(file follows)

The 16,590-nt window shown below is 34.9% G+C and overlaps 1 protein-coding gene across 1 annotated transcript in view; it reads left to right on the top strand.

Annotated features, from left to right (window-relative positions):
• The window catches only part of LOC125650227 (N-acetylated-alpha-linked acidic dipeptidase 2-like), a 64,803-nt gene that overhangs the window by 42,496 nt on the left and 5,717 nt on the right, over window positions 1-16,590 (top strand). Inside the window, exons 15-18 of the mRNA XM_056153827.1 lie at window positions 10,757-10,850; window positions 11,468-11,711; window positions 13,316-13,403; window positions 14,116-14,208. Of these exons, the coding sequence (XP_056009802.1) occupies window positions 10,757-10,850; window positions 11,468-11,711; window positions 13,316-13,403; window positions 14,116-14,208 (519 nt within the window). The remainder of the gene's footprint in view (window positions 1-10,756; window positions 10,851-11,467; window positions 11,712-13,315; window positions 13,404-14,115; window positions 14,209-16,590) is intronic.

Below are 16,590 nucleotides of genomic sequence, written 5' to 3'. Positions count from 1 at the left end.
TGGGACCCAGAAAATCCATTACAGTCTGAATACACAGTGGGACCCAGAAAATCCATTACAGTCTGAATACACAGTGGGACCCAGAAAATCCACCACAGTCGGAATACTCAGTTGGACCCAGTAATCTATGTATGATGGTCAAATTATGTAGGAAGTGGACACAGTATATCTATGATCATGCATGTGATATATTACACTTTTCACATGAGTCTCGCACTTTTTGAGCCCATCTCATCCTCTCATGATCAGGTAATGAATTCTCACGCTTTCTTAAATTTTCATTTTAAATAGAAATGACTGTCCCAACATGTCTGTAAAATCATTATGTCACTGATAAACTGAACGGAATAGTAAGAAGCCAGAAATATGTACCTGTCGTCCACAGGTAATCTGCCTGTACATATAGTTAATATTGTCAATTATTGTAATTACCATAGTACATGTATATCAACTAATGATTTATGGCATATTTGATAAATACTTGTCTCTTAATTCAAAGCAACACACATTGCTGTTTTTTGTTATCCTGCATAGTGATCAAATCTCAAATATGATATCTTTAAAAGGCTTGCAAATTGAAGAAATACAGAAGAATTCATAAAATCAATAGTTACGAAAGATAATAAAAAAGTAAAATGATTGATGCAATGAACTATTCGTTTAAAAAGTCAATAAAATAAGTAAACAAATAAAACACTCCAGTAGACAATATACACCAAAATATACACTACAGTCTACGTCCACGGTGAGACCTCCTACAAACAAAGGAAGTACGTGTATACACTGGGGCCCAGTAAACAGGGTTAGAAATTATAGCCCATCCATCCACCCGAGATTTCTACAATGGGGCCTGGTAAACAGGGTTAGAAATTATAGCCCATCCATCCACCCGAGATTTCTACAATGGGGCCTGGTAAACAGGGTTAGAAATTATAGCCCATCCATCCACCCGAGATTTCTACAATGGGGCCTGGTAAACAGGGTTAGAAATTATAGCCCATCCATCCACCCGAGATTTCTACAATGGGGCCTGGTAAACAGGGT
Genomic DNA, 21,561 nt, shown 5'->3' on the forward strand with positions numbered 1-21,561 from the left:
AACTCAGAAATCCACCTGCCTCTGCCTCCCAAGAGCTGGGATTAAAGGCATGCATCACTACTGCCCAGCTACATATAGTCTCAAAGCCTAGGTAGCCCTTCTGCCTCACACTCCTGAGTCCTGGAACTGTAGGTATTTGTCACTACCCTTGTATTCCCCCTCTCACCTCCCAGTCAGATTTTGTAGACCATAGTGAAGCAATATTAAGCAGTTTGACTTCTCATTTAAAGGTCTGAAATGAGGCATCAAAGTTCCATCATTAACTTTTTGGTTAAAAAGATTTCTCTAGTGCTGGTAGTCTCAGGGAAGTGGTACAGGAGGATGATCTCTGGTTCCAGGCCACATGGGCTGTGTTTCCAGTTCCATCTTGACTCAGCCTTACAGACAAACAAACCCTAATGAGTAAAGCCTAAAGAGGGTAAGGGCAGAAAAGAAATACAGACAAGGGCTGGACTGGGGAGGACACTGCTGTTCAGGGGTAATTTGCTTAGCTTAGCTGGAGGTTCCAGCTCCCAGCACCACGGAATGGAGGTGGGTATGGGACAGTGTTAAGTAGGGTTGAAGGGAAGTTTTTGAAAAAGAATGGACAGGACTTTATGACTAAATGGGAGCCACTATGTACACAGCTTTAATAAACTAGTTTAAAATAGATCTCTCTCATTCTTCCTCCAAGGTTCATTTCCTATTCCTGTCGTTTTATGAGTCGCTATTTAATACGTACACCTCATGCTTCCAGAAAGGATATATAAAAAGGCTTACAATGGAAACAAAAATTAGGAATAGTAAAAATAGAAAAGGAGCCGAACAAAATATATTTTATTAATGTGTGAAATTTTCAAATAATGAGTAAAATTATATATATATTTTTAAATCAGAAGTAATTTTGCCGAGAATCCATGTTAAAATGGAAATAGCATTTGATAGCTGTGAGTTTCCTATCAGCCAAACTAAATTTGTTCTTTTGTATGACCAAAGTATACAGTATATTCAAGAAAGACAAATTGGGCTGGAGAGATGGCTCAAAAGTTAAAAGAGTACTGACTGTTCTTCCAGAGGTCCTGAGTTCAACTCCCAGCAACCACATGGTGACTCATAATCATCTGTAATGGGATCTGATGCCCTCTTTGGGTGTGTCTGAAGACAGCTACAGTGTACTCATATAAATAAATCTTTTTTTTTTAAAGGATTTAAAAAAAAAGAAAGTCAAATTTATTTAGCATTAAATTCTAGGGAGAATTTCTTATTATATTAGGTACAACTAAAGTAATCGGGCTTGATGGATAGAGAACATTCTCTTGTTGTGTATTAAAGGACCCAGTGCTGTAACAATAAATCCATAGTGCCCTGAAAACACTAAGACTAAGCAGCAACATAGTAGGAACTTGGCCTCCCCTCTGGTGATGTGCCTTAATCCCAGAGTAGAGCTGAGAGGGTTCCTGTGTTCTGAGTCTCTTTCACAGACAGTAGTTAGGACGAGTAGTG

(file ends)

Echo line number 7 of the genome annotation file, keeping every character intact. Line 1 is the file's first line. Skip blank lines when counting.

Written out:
AACTCAGAAATCCACCTGCCTCTGCCTCCCAAGAGCTGGGATTAAAGGCATGCATCACTACTGCCCAGCTACATATAGTCTCAAAGCCTAGGTAGCCCTTCTGCCTCACACTCCTGAGTCCTGGAACTGTAGGTATTTGTCACTACCCTTGTATTCCCCCTCTCACCTCCCAGTCAGATTTTGTAGACCATAGTGAAGCAATATTAAGCAGTTTGACTTCTCATTTAAAGGTCTGAAATGAGGCATCAAAGTTCCATCATTAACTTTTTGGTTAAAAAGATTTCTCTAGTGCTGGTAGTCTCAGGGAAGTGGTACAGGAGGATGATCTCTGGTTCCAGGCCACATGGGCTGTGTTTCCAGTTCCATCTTGACTCAGCCTTACAGACAAACAAACCCTAATGAGTAAAGCCTAAAGAGGGTAAGGGCAGAAAAGAAATACAGACAAGGGCTGGACTGGGGAGGACACTGCTGTTCAGGGGTAATTTGCTTAGCTTAGCTGGAGGTTCCAGCTCCCAGCACCACGGAATGGAGGTGGGTATGGGACAGTGTTAAGTAGGGTTGAAGGGAAGTTTTTGAAAAAGAATGGACAGGACTTTATGACTAAATGGGAGCCACTATGTACACAGCTTTAATAAACTAGTTTAAAATAGATCTCTCTCATTCTTCCTCCAAGGTTCATTTCCTATTCCTGTCGTTTTATGAGTCGCTATTTAATACGTACACCTCATGCTTCCAGAAAGGATATATAAAAAGGCTTACAATGGAAACAAAAATTAGGAATAGTAAAAATAGAAAAGGAGCCGAACAAAATATATTTTATTAATGTGTGAAATTTTCAAATAATGAGTAAAATTATATATATATTTTTAAATCAGAAGTAATTTTGCCGAGAATCCATGTTAAAATGGAAATAGCATTTGATAGCTGTGAGTTTCCTATCAGCCAAACTAAATTTGTTCTTTTGTATGACCAAAGTATACAGTATATTCAAGAAAGACAAATTGGGCTGGAGAGATGGCTCAAAAGTTAAAAGAGTACTGACTGTTCTTCCAGAGGTCCTGAGTTCAACTCCCAGCAACCACATGGTGACTCATAATCATCTGTAATGGGATCTGATGCCCTCTTTGGGTGTGTCTGAAGACAGCTACAGTGTACTCATATAAATAAATCTTTTTTTTTTAAAGGATTTAAAAAAAAAGAAAGTCAAATTTATTTAGCATTAAATTCTAGGGAGAATTTCTTATTATATTAGGTACAACTAAAGTAATCGGGCTTGATGGATAGAGAACATTCTCTTGTTGTGTATTAAAGGACCCAGTGCTGTAACAATAAATCCATAGTGCCCTGAAAACACTAAGACTAAGCAGCAACATAGTAGGAACTTGGCCTCCCCTCTGGTGATGTGCCTTAATCCCAGAGTAGAGCTGAGAGGGTTCCTGTGTTCTGAGTCTCTTTCACAGACAGTAGTTAGGACGAGTAGTG